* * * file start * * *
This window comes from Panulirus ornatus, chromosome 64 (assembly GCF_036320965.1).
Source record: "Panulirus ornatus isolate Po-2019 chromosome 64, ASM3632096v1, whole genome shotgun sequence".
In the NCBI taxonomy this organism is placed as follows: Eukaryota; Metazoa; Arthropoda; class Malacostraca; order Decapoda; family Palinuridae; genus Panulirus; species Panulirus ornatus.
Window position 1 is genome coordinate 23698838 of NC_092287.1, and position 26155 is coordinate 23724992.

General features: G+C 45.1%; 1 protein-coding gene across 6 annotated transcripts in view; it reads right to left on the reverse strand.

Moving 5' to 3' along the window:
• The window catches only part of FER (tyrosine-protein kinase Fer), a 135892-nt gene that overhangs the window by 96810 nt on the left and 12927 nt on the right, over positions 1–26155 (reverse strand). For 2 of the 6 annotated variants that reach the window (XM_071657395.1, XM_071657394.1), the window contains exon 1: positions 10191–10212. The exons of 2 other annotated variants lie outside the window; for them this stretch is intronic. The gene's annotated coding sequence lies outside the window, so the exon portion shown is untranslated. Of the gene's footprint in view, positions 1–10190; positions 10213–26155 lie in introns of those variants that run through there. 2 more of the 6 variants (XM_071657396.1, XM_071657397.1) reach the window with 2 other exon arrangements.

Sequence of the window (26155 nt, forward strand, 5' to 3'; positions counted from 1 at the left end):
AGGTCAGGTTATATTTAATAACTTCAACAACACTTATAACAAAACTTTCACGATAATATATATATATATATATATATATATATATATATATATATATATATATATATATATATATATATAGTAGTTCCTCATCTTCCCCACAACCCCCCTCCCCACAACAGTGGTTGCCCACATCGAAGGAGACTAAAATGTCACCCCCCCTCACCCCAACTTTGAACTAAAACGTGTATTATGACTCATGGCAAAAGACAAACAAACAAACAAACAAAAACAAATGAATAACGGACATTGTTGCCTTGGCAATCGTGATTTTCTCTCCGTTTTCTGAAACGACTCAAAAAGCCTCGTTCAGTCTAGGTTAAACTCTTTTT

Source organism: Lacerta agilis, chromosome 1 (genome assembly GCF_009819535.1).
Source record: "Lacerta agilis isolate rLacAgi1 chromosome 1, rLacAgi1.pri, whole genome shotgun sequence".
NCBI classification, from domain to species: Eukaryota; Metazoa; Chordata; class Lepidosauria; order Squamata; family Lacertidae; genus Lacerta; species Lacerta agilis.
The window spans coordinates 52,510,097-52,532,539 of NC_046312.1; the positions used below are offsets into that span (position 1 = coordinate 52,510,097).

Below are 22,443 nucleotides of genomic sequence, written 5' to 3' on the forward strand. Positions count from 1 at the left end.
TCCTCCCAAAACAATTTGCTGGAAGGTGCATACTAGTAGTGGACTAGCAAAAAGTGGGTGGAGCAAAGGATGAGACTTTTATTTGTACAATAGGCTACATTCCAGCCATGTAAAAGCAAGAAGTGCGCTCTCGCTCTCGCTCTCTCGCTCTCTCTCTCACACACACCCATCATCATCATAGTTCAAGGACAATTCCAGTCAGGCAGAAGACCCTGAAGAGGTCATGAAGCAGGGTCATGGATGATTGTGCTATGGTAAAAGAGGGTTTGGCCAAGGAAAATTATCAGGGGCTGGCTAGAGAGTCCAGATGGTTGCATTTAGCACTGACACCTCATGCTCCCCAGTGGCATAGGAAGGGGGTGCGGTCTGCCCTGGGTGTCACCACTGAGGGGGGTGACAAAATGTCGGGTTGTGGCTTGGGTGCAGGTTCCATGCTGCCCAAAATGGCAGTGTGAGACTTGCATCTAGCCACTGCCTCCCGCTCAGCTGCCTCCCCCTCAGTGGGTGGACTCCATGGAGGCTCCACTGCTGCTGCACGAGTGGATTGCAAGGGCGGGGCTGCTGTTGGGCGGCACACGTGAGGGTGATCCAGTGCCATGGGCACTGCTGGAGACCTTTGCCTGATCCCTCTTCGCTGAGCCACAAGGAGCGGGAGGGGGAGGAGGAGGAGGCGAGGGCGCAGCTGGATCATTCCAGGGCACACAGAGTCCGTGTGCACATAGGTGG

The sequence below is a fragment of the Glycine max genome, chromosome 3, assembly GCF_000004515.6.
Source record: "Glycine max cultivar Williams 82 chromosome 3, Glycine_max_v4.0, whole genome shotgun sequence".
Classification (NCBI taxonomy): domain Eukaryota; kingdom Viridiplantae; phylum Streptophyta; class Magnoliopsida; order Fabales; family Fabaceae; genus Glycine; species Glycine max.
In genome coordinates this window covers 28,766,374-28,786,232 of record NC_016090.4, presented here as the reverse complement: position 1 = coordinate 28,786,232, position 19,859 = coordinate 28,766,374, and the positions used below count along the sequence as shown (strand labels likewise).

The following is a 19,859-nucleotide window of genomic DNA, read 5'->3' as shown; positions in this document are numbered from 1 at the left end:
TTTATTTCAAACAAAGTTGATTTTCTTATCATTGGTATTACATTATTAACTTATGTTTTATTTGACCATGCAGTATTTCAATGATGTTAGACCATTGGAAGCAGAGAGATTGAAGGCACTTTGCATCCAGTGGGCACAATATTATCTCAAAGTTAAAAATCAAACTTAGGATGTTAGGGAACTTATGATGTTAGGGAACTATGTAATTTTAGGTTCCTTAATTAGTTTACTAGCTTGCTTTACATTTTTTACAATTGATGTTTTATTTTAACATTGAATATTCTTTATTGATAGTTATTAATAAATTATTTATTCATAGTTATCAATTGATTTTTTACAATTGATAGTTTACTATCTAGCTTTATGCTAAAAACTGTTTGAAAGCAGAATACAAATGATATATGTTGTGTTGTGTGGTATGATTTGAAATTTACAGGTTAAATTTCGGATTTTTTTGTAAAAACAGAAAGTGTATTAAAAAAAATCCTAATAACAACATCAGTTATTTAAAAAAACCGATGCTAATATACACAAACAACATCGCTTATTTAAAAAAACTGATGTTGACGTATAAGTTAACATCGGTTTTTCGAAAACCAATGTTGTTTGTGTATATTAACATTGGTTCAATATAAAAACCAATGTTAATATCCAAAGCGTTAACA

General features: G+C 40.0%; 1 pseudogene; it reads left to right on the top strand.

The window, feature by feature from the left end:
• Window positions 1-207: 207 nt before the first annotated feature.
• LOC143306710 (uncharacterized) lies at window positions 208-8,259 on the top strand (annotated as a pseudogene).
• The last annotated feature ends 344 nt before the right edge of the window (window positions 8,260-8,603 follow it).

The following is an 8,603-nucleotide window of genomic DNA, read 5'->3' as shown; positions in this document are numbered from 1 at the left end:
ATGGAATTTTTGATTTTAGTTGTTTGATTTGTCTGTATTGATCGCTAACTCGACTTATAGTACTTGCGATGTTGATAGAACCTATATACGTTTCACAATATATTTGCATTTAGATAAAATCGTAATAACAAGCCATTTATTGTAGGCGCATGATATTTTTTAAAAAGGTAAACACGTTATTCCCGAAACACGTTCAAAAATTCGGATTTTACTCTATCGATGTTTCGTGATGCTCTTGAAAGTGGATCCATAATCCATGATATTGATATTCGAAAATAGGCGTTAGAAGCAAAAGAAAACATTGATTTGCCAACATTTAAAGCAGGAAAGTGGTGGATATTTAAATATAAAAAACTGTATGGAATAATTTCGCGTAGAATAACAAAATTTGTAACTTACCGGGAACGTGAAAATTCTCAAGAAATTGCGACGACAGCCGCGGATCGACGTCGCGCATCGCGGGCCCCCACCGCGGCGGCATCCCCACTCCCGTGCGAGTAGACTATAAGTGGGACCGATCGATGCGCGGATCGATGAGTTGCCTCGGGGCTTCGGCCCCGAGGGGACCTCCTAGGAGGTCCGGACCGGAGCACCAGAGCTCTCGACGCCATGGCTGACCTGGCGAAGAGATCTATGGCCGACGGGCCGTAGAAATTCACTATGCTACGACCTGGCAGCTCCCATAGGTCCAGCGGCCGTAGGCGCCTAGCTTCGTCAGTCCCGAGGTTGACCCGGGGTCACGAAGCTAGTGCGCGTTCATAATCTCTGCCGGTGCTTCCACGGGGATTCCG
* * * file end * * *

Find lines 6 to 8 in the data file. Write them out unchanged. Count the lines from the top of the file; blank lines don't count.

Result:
Moving 5' to 3' along the window:
• The window catches only part of FER (tyrosine-protein kinase Fer), a 135892-nt gene that overhangs the window by 96810 nt on the left and 12927 nt on the right, over positions 1–26155 (reverse strand). For 2 of the 6 annotated variants that reach the window (XM_071657395.1, XM_071657394.1), the window contains exon 1: positions 10191–10212. The exons of 2 other annotated variants lie outside the window; for them this stretch is intronic. The gene's annotated coding sequence lies outside the window, so the exon portion shown is untranslated. Of the gene's footprint in view, positions 1–10190; positions 10213–26155 lie in introns of those variants that run through there. 2 more of the 6 variants (XM_071657396.1, XM_071657397.1) reach the window with 2 other exon arrangements.

Sequence of the window (26155 nt, forward strand, 5' to 3'; positions counted from 1 at the left end):